In Wikipedia’s early days, those of us concerned with history argued Wikipedia was the fulfillment of a long-pursued vision of a universal encyclopedia: the rousing end of a long story. But, of course, the story didn’t end; a good story never ends.

Other contributors have sought to explain how Wikipedia worked in practice given that it was not easily explained by theory. New theories, including commons-based peer production, prompted hope that Wikipedia’s success would be followed by similar examples. Yet, there have been disappointments on the road to an imagined utopia and back.

Those of us following the public discourse about Wikipedia remember it as the new kid on the block, upsetting traditional knowledge authorities. We can recall a former president of the American Library Association calling Wikipedia the dietary equivalent of a Big Mac.4 Now, Wikipedia is reported on in the press as the grown-up of the web and as a bastion of (mostly) reasoned interaction.

Many of the educators among us first encountered Wikipedia when we were students. Even if our teachers were suspicious of the new site, we were thrilled to collaborate with others on something people would actually read. Now, as Alexandria Lockett notes in her essay, our students have never lived in a world without Wikipedia. Helping students contribute to Wikipedia is one of the most rewarding assignments we offer. And rather than dismissing Wikipedia as junk food, some librarians see rigorous engagement with Wikipedia as a staple of their profession.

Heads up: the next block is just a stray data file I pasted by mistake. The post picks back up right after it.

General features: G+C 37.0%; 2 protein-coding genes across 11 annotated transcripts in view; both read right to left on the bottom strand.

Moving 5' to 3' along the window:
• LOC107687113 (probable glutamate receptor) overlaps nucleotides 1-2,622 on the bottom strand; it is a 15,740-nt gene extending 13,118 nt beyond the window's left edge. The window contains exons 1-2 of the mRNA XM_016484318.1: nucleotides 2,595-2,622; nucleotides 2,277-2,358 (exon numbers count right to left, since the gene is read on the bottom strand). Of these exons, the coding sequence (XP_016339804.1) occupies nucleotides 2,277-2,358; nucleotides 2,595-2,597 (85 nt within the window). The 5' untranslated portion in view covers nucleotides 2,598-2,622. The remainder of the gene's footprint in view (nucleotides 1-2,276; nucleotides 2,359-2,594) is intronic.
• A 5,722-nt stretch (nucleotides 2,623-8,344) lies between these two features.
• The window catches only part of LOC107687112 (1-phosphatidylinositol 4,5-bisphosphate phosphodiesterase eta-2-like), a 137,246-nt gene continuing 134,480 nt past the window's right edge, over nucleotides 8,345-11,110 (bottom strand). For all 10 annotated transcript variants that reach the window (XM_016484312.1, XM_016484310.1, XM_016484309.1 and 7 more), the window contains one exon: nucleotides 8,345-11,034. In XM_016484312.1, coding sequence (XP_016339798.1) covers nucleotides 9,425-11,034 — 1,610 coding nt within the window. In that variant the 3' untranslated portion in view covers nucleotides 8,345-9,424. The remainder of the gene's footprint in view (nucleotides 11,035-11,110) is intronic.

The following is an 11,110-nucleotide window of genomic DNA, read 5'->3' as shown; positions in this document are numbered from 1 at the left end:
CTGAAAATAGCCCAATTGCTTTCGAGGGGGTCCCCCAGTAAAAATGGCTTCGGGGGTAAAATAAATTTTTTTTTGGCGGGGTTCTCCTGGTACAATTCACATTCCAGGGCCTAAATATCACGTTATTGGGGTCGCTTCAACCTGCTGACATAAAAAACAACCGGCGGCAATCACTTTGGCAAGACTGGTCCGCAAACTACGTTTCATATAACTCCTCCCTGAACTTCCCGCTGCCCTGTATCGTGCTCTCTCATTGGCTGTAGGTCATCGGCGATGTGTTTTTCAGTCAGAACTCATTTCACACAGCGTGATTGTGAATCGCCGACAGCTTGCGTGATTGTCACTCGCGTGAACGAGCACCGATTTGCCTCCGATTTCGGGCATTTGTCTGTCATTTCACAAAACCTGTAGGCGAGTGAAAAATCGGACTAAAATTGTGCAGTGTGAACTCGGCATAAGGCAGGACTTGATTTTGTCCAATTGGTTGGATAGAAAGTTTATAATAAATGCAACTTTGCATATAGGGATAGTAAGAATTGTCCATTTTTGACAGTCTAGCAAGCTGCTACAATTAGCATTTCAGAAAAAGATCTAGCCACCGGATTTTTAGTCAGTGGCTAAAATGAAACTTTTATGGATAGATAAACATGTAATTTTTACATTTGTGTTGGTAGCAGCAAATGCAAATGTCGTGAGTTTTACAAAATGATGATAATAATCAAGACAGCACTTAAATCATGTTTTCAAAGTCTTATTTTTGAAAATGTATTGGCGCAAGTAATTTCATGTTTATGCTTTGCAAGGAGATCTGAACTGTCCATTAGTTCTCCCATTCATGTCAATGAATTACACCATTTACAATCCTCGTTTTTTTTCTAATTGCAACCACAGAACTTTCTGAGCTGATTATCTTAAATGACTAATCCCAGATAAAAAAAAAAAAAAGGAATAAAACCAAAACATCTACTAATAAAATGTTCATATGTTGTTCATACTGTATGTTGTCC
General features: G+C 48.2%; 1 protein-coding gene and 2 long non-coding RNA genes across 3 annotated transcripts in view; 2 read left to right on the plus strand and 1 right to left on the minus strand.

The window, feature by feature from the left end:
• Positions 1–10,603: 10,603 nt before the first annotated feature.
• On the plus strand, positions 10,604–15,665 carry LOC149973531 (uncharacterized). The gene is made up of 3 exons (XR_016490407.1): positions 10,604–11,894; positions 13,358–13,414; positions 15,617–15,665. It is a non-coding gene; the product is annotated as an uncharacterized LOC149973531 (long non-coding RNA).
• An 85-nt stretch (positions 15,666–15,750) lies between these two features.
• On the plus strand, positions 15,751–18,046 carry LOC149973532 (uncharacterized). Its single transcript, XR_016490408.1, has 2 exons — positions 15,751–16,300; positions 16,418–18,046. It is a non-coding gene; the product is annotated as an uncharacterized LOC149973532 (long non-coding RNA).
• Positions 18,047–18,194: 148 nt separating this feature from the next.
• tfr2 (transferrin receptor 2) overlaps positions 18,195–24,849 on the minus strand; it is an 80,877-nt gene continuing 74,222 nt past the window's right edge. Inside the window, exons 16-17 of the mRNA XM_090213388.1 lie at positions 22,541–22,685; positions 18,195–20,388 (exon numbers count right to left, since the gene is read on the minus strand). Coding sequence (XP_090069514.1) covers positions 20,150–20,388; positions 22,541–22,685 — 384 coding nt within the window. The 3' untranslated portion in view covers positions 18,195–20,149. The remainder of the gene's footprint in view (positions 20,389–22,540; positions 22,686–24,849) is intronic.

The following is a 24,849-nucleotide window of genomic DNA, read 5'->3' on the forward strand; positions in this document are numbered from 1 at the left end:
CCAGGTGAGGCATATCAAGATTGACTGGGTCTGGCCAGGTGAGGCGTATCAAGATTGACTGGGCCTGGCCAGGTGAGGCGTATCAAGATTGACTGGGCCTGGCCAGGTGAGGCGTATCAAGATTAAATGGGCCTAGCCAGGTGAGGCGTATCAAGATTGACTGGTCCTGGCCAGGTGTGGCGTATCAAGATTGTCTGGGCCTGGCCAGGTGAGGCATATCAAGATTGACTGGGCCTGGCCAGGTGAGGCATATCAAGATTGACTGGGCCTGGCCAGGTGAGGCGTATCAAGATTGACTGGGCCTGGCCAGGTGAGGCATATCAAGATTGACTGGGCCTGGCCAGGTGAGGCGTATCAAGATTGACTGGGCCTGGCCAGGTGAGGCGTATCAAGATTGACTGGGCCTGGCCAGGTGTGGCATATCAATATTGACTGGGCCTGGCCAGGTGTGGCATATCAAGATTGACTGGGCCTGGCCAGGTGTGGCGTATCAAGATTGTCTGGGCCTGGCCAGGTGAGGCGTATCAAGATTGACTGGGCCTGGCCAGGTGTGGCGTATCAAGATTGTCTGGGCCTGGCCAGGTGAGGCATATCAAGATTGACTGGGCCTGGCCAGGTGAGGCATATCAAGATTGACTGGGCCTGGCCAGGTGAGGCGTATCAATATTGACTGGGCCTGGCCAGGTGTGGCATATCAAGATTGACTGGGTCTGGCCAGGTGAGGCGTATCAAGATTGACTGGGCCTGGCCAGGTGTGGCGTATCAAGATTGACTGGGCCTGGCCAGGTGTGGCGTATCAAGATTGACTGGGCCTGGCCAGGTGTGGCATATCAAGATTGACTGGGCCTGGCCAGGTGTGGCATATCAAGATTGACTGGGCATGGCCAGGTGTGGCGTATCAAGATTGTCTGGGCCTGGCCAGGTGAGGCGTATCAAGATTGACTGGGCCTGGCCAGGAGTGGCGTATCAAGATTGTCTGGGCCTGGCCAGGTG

Finally, those of us who recognized the limitations of Wikipedia in its first decade hoped that the obstacles of complicated syntax, entrenched biases, and complex policies were tractable. A lot of effort has been spent on these concerns, and progress has been made. Though it took time to develop and deploy the Visual Editor—much more accessible—it is now the predominant default on most Wikipedia editions. And there are now vigorous projects working to increase representation and participation. Even so, these problems are far from solved.

Insight from Hindsight, in Three Parts

The intention behind this collection was to pause and ask: what have we learned?

Often, technology is seen as a stepping-stone to the future. Near its start, Wikipedia was labeled as an extraordinary revolution and a degenerate hive-mind. Yet, people are so caught up in tech’s present novelty and future implications they rarely look back to consider what actually happened. Wikipedia’s twentieth anniversary is a moment to do so. It’s not often we have such a hyped and controversial tech-phenomenon still doing what it was doing from its start—most become advertising platforms, like Facebook and Google.

Consequently, in late 2018, this book project was launched with a request for essay proposals related to “Wikipedia @ 20.” Prospective contributors were asked what insights they had gained from these two decades of history. The saying that “hindsight is 20/20” is often used dismissively; we wanted to use it constructively. Contributors were asked to tell us about lessons learned, insights gained, and myths busted during their engagement with Wikipedia.

The resulting essays are grouped into three sections: hindsight, connection, and vision. This is an arbitrary division as each essay has elements of each, but some organization never hurt.